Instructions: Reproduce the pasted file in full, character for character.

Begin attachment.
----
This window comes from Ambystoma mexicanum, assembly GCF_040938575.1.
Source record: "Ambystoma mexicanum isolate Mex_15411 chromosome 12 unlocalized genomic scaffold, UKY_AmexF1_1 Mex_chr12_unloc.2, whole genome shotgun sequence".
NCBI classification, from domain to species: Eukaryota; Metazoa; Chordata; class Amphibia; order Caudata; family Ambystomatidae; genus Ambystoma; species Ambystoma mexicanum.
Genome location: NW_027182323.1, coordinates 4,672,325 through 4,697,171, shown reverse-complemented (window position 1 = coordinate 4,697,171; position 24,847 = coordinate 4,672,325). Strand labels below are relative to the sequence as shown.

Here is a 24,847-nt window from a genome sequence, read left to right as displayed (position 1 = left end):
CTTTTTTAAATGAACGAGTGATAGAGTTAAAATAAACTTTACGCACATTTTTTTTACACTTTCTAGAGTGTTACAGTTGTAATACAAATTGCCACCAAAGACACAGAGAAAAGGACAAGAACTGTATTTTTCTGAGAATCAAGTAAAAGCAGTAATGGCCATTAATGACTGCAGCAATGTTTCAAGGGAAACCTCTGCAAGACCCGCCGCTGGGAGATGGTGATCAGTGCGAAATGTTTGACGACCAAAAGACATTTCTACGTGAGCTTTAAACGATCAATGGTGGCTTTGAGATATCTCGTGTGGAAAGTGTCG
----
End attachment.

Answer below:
This window comes from Ambystoma mexicanum, assembly GCF_040938575.1.
Source record: "Ambystoma mexicanum isolate Mex_15411 chromosome 12 unlocalized genomic scaffold, UKY_AmexF1_1 Mex_chr12_unloc.2, whole genome shotgun sequence".
NCBI classification, from domain to species: Eukaryota; Metazoa; Chordata; class Amphibia; order Caudata; family Ambystomatidae; genus Ambystoma; species Ambystoma mexicanum.
Genome location: NW_027182323.1, coordinates 4,672,325 through 4,697,171, shown reverse-complemented (window position 1 = coordinate 4,697,171; position 24,847 = coordinate 4,672,325). Strand labels below are relative to the sequence as shown.

Here is a 24,847-nt window from a genome sequence, read left to right as displayed (position 1 = left end):
CTTTTTTAAATGAACGAGTGATAGAGTTAAAATAAACTTTACGCACATTTTTTTTACACTTTCTAGAGTGTTACAGTTGTAATACAAATTGCCACCAAAGACACAGAGAAAAGGACAAGAACTGTATTTTTCTGAGAATCAAGTAAAAGCAGTAATGGCCATTAATGACTGCAGCAATGTTTCAAGGGAAACCTCTGCAAGACCCGCCGCTGGGAGATGGTGATCAGTGCGAAATGTTTGACGACCAAAAGACATTTCTACGTGAGCTTTAAACGATCAATGGTGGCTTTGAGATATCTCGTGTGGAAAGTGTCG